Monday, 18 July 2022

Let’s Convert the Fiend Folio: Carbuncle and Caryatid Column

I cannot tell you how sad I was when I checked the Fiend Folio and discovered that there are eight monsters whose names begin with “C”. I really wanted to talk about converting the seven “C”s, but the Clubnek got in the way. I am going to say that it was the Clubnek because, really, it’s just a variation of the Axebeak from the Monster Manual that doesn’t really bring anything new to the table. On the other hand, we don’t have an Axebeak in Dungeon Crawl Classics, and a creature very much like it does appear in at least one Robert E. Howard story, The Gods of Bal-Sagoth, so I’ll be glad to convert it when the time comes.

As a side note, unrelated to the Fiend Folio, many thanks to those who came to the Sword & Board for DCC Day and many thanks to the Sword & Board for hosting!  We had nine people participate in Dissolution in the Cradle of Nightmares, the first playtest of a tournament funnel I am writing. Following that we had something like a dozen folks for Chanters in the Dark. The store ran out of materials, and, sadly, they only got in the single instance of the Blue Dice.

Anyway, on to the monsters!




Carbuncle: Init +1; Atk none; AC 18; HD 1d3; MV 15’; Act 1d20; SP: Empathy, telepathy, prophecy, stealth +10; SV Fort +4; Ref +1; Will +5; AL N.

The carbuncle is a small creature, similar to an armadillo, with a large ruby set in its head. This jewel is part of the animal, and shatters into worthless dust should the carbuncle die. However, it is possible to coax the creature into giving up its gem, which is worth 3d50 x 10 gp if obtained in this way. A carbuncle which voluntarily releases its ruby regrows a new one at a rate of 1d3 gp per day, to its maximum value, starting 1d7 weeks after the previous gem is released.

Charming the creature might get it to release its jewel, but the more common method of enticing a carbuncle to enrich a would-be ruby owner is through camaraderie. Every day spent in a carbuncle’s company grants a cumulative percentage chance (equal to 5 + Personality modifier) that the creature will surrender its gem. No matter how large the group, this chance is only given to one individual, and it comes with its own perils.

Carbuncles have empathic abilities, can communicate telepathically, and have minor powers of prophesy over immediate future events. Although carbuncles have limited sentience, their empathic powers give them a fair understanding of individual character. They often seek to accompany adventuring parties, and will communicate this telepathically. Whether due to a morbid interest in death (as some sages suppose) or because they feed in some manner on nearby deaths (although they typically subsist on leaves and insects), carbuncles also use their telepathic abilities to cause disruption within a group, using selective prophecies, true and false, to breed hostility, suspicion and even fighting between party members. Carbuncles may even communicate secretly with nearby monsters, goading them into attacking the party.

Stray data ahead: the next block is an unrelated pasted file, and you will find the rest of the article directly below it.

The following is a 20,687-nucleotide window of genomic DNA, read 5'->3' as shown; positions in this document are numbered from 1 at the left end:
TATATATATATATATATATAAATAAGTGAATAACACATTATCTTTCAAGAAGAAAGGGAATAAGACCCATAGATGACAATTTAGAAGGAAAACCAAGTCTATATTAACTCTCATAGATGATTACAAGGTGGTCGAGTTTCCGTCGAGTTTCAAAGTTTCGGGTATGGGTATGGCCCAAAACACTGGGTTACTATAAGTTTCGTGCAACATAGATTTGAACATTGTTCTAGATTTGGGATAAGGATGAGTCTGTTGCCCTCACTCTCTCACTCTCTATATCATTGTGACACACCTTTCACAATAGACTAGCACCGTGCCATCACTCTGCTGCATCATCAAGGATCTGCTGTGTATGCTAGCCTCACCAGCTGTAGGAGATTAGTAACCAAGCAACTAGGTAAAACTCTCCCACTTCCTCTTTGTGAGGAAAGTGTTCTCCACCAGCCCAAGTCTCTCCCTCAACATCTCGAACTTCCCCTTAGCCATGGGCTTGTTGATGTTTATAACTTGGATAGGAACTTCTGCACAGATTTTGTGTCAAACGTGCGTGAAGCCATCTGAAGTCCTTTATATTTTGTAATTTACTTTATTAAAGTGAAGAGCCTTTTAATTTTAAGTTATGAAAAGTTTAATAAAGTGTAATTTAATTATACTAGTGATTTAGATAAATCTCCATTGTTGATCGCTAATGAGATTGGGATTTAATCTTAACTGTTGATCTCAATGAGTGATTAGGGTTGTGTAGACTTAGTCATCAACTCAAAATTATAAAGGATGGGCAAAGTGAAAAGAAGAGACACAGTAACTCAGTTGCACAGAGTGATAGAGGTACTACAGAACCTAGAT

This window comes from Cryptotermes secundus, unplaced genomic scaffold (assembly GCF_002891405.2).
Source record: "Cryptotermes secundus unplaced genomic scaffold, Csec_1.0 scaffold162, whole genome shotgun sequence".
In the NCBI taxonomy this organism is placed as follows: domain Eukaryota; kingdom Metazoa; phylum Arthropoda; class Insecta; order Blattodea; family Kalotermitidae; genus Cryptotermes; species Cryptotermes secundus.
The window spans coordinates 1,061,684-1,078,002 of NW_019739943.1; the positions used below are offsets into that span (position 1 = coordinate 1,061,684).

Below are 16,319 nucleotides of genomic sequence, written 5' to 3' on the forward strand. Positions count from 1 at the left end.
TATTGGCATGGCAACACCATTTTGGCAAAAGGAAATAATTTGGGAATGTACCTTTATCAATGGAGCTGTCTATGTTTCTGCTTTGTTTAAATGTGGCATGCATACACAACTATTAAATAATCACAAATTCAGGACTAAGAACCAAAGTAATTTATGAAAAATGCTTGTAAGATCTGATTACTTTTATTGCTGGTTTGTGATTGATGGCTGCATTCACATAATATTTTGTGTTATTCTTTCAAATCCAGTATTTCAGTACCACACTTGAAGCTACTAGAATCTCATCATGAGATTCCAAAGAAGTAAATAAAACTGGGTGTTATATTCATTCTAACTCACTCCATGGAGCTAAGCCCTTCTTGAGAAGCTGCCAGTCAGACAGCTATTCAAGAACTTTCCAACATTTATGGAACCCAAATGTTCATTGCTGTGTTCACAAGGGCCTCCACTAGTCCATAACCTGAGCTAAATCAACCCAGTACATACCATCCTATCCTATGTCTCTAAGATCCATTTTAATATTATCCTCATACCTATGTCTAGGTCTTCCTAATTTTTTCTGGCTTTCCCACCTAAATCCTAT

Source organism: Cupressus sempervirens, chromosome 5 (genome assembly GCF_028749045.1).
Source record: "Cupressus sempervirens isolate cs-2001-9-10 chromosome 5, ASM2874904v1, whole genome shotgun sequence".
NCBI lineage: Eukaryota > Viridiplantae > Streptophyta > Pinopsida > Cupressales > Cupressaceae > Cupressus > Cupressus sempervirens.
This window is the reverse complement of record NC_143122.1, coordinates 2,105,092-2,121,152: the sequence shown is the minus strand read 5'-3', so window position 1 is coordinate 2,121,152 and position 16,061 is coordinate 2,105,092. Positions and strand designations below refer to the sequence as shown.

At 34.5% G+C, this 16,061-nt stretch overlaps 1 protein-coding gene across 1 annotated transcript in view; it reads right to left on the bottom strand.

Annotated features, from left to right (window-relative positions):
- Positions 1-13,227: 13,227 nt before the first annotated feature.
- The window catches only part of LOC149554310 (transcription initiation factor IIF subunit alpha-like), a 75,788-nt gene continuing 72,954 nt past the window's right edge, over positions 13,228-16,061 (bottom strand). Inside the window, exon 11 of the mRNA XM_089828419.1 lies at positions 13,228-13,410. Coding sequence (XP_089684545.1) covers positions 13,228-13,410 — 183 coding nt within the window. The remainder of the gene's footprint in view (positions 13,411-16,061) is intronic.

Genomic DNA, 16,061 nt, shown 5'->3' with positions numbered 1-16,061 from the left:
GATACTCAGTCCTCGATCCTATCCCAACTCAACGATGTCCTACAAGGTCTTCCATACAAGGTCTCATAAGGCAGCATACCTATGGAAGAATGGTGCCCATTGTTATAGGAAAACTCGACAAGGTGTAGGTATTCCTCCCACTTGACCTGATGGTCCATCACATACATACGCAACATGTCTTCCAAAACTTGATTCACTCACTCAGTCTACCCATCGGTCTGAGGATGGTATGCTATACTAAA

Having achieved its objective, a carbuncle watches the events in morbid fascination and then, choosing an opportune moment, it quietly slips away.





Caryatid Column

Caryatid Column: Init +0; Atk Longsword +5 melee (1d8); AC 15; HD 3d12; MV 20’; Act 1d20; SP Construct, break weapons; SV Fort +12; Ref +2; Will +8; AL N.

Similar to stone golems or living statues, caryatid columns are constructed beings that follow specific commands – guard a treasure chest, prevent intrusion into a particular area, and so on. It becomes animate as soon as its programming is triggered. If its creator is nearby when it animates, a caryatid column can be controlled by simple verbal commands. Occasionally, a caryatid column may be linked to an object (such as a bracelet), allowing the wearer to avoid triggering it, or even to command it if it becomes animate in the wearer’s presence. Caryatid columns are almost always placed as guardians, performing some defensive function.

When a mundane weapon strikes a caryatid column, the bearer must succeed in a Luck check, or the weapon is destroyed. Magical weapons are immune to this ability. Particularly large, power, and/or solid non-magical weapons may also be immune, at the judge’s discretion.

For another interpretation of the caryatid column, see here.

Caryatid Columns in the Real World

It is well known that caryatid columns were crafted by the ancient Greeks, where they were especially employed as defenders of the temple of Artemis Karyatis. There are also male versions, known as atlases or telamons. Later sculptures were made in imitation of these early caryatids, but the later ones were not generally imbued with the psuché which differentiates an ornamental sculpture from a deadly magical guardian.

The triggering conditions for many of these ancient guardians has never been met, and they remain in place even now, awaiting a call to animation that may never come. When a caryatid completes her task, she returns to her place, so that some of the ancient caryatids may have succeeded in whatever protection they are charged with, and again await the call to action. Missing caryatids were presumably destroyed in the attempt.

Although their magic may have long ago faded – no one alive now is an expert on their creation, or how long the psuché which empowers them may last – archaeologists have wisely removed the arms from most of the remaining ancient caryatids, thus reducing their effectiveness should they awaken. At least two caryatids were instructed to defend against this very precaution, and were destroyed with no small difficulties by agents of the British Museum, shortly before the outbreak of World War II.

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